The value that is placed on an animal portrait can come from several directions, with numerous factors contributing to how expensive or affordable it ends up being. For the most part, a painting’s value is decided by experts, curators, and the like. For buyers, however, a painting could have value for sentimental reasons. It’s basically like how an Amsterdam City Pass can be more than just that to avid travellers.
Basically, if you are looking at putting value on a painting, it’s going to be different for every person. Those with a closer, more vivid connection to an animal portrait will naturally place a higher value on it. It’s basically how something that belonged to a family, culture, or country can mean more to the people coming from those origins than to anyone else.
For those who study history in a more specific manner, a painting that is related directly to a time period that they specialize in can be quite valuable to them for one reason or another. It could have been owned by a figure whom they admire, for example, or it could have some sort of historical significance in terms of the detail that it can contribute to research. You would be surprised at the connections that researchers can attribute the most mundane and seemingly unconnected items.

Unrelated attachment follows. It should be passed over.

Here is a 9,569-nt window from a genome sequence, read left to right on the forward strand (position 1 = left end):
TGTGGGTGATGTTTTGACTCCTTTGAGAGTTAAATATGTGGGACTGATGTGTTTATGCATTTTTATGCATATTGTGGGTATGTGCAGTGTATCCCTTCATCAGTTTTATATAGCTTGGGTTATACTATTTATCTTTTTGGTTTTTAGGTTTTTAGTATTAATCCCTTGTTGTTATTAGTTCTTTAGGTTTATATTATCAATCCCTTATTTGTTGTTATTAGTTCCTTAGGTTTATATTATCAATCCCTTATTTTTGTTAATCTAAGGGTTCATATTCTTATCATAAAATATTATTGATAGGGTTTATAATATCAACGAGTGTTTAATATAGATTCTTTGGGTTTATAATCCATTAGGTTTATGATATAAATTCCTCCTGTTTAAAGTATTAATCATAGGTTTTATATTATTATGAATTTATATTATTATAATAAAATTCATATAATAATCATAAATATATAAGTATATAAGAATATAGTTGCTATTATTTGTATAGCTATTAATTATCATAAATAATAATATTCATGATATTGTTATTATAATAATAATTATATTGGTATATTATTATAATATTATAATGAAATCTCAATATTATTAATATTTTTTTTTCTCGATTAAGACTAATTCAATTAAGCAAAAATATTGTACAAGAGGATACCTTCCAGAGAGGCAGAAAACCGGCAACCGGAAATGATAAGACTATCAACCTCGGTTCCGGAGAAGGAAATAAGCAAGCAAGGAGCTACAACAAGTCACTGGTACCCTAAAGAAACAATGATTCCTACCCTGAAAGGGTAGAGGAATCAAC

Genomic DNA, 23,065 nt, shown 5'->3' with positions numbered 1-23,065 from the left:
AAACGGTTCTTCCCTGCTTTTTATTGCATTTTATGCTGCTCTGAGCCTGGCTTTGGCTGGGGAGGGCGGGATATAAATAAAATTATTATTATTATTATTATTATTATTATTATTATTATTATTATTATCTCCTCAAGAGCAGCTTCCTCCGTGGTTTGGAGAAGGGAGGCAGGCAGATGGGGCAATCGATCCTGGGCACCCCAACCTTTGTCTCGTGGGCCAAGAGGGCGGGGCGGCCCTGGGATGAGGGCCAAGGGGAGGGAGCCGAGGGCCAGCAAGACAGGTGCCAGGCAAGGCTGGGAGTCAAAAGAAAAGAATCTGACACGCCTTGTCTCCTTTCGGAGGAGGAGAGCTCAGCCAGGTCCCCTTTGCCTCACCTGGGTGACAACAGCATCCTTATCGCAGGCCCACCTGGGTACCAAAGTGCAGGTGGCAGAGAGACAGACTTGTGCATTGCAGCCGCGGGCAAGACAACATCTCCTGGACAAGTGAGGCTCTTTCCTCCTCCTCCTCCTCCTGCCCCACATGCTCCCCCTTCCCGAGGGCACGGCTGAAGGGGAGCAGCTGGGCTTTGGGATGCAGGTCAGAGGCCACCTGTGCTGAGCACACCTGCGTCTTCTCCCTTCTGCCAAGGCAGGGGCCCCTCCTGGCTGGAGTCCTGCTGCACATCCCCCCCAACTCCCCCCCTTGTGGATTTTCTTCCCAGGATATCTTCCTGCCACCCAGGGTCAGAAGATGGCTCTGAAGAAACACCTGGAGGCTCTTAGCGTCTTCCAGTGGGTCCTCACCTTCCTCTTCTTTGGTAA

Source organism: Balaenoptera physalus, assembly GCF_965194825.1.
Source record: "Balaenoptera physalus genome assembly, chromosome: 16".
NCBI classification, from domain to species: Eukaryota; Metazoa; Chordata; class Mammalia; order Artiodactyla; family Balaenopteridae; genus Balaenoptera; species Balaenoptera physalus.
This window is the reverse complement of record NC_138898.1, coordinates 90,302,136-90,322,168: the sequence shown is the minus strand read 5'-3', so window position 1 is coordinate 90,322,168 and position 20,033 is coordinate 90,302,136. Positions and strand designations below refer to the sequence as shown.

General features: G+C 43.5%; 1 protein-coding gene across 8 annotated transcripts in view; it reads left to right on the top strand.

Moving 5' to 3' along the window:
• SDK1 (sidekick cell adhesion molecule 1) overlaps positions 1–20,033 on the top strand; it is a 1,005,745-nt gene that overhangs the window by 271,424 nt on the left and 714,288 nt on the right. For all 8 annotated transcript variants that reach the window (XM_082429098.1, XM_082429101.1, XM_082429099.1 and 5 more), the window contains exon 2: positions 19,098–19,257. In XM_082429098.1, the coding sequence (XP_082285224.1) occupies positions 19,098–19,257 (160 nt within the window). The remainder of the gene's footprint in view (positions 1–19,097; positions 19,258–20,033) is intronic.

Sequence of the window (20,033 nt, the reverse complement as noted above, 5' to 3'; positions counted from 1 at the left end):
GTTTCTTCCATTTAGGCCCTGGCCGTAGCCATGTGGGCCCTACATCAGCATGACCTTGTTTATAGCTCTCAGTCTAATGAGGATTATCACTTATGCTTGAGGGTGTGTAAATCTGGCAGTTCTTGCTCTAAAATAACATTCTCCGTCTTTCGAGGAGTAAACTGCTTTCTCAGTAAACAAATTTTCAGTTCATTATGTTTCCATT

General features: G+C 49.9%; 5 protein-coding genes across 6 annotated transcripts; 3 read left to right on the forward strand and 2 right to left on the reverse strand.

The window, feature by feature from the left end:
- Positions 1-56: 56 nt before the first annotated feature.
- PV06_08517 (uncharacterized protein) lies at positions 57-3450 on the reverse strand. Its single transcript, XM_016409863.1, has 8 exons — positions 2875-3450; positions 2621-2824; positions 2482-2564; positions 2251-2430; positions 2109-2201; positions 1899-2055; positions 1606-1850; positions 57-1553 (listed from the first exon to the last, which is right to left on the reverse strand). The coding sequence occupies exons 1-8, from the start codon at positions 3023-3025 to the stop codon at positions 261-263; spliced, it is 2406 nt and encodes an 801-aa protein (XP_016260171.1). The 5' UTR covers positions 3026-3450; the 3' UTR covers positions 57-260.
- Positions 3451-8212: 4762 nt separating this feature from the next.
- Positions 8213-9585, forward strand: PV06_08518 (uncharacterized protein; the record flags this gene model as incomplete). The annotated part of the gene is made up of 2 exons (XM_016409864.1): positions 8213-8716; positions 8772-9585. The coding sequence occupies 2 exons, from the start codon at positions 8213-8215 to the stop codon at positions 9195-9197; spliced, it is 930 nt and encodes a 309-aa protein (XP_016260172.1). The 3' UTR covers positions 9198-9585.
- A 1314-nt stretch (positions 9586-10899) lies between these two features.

A more obvious aspect of sentimentality that can add value to an animal portrait is how it might have belong to a buyer’s family in the past. Whether it was seized, stolen, sold, or simply lost, many would be eager to return their clan’s prestige simply through buying back the items they may have lost. It’s amazing how much money collectors might be willing to spend in order to preserve their legacy.
Finally, there’s the matter of culture. Animal portraits that represent a certain culture or tradition for a buyer would be worth buying at any price. It’s like how a Dinner Cruise Amsterdam can mean the world to some people. It might not be sensible to most folks, but it makes enough sense for them to buy.